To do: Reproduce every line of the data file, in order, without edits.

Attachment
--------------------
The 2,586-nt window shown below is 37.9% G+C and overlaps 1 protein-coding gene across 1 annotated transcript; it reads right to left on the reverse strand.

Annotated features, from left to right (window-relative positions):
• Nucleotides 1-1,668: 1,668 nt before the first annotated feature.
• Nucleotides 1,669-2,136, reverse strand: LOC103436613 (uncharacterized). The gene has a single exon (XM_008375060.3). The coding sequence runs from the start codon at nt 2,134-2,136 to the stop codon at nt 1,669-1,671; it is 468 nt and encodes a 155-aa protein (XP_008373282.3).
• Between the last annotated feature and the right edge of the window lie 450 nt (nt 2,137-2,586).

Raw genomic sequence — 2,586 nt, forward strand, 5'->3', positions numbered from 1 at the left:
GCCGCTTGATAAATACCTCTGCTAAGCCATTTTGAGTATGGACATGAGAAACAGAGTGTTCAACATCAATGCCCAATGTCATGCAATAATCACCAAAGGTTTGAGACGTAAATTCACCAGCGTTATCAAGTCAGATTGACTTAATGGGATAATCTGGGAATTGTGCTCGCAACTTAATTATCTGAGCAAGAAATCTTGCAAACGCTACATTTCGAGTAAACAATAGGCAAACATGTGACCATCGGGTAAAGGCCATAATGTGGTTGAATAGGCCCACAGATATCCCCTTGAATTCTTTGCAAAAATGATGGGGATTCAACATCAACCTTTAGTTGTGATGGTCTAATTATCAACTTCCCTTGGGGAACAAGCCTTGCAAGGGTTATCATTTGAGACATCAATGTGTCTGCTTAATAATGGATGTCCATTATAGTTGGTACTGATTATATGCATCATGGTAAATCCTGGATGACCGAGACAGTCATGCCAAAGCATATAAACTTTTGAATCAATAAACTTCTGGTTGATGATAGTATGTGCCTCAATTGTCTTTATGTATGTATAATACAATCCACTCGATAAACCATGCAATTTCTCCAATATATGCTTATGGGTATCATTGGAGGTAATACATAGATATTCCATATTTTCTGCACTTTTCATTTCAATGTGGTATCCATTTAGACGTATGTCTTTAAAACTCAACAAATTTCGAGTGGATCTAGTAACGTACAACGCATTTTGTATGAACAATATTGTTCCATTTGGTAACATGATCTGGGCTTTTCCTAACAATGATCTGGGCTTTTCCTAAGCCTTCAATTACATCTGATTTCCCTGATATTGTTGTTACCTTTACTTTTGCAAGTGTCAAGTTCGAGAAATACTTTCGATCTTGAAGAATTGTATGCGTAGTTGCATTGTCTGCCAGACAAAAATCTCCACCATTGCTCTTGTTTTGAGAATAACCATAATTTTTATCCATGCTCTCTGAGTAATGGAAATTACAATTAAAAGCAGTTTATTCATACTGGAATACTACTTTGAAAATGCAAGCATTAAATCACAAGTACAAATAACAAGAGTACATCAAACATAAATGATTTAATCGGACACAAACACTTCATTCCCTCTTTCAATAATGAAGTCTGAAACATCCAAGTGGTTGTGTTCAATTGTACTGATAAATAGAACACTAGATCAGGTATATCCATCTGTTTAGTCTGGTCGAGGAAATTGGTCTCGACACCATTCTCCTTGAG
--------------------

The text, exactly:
The 2,586-nt window shown below is 37.9% G+C and overlaps 1 protein-coding gene across 1 annotated transcript; it reads right to left on the reverse strand.

Annotated features, from left to right (window-relative positions):
• Nucleotides 1-1,668: 1,668 nt before the first annotated feature.
• Nucleotides 1,669-2,136, reverse strand: LOC103436613 (uncharacterized). The gene has a single exon (XM_008375060.3). The coding sequence runs from the start codon at nt 2,134-2,136 to the stop codon at nt 1,669-1,671; it is 468 nt and encodes a 155-aa protein (XP_008373282.3).
• Between the last annotated feature and the right edge of the window lie 450 nt (nt 2,137-2,586).

Raw genomic sequence — 2,586 nt, forward strand, 5'->3', positions numbered from 1 at the left:
GCCGCTTGATAAATACCTCTGCTAAGCCATTTTGAGTATGGACATGAGAAACAGAGTGTTCAACATCAATGCCCAATGTCATGCAATAATCACCAAAGGTTTGAGACGTAAATTCACCAGCGTTATCAAGTCAGATTGACTTAATGGGATAATCTGGGAATTGTGCTCGCAACTTAATTATCTGAGCAAGAAATCTTGCAAACGCTACATTTCGAGTAAACAATAGGCAAACATGTGACCATCGGGTAAAGGCCATAATGTGGTTGAATAGGCCCACAGATATCCCCTTGAATTCTTTGCAAAAATGATGGGGATTCAACATCAACCTTTAGTTGTGATGGTCTAATTATCAACTTCCCTTGGGGAACAAGCCTTGCAAGGGTTATCATTTGAGACATCAATGTGTCTGCTTAATAATGGATGTCCATTATAGTTGGTACTGATTATATGCATCATGGTAAATCCTGGATGACCGAGACAGTCATGCCAAAGCATATAAACTTTTGAATCAATAAACTTCTGGTTGATGATAGTATGTGCCTCAATTGTCTTTATGTATGTATAATACAATCCACTCGATAAACCATGCAATTTCTCCAATATATGCTTATGGGTATCATTGGAGGTAATACATAGATATTCCATATTTTCTGCACTTTTCATTTCAATGTGGTATCCATTTAGACGTATGTCTTTAAAACTCAACAAATTTCGAGTGGATCTAGTAACGTACAACGCATTTTGTATGAACAATATTGTTCCATTTGGTAACATGATCTGGGCTTTTCCTAACAATGATCTGGGCTTTTCCTAAGCCTTCAATTACATCTGATTTCCCTGATATTGTTGTTACCTTTACTTTTGCAAGTGTCAAGTTCGAGAAATACTTTCGATCTTGAAGAATTGTATGCGTAGTTGCATTGTCTGCCAGACAAAAATCTCCACCATTGCTCTTGTTTTGAGAATAACCATAATTTTTATCCATGCTCTCTGAGTAATGGAAATTACAATTAAAAGCAGTTTATTCATACTGGAATACTACTTTGAAAATGCAAGCATTAAATCACAAGTACAAATAACAAGAGTACATCAAACATAAATGATTTAATCGGACACAAACACTTCATTCCCTCTTTCAATAATGAAGTCTGAAACATCCAAGTGGTTGTGTTCAATTGTACTGATAAATAGAACACTAGATCAGGTATATCCATCTGTTTAGTCTGGTCGAGGAAATTGGTCTCGACACCATTCTCCTTGAG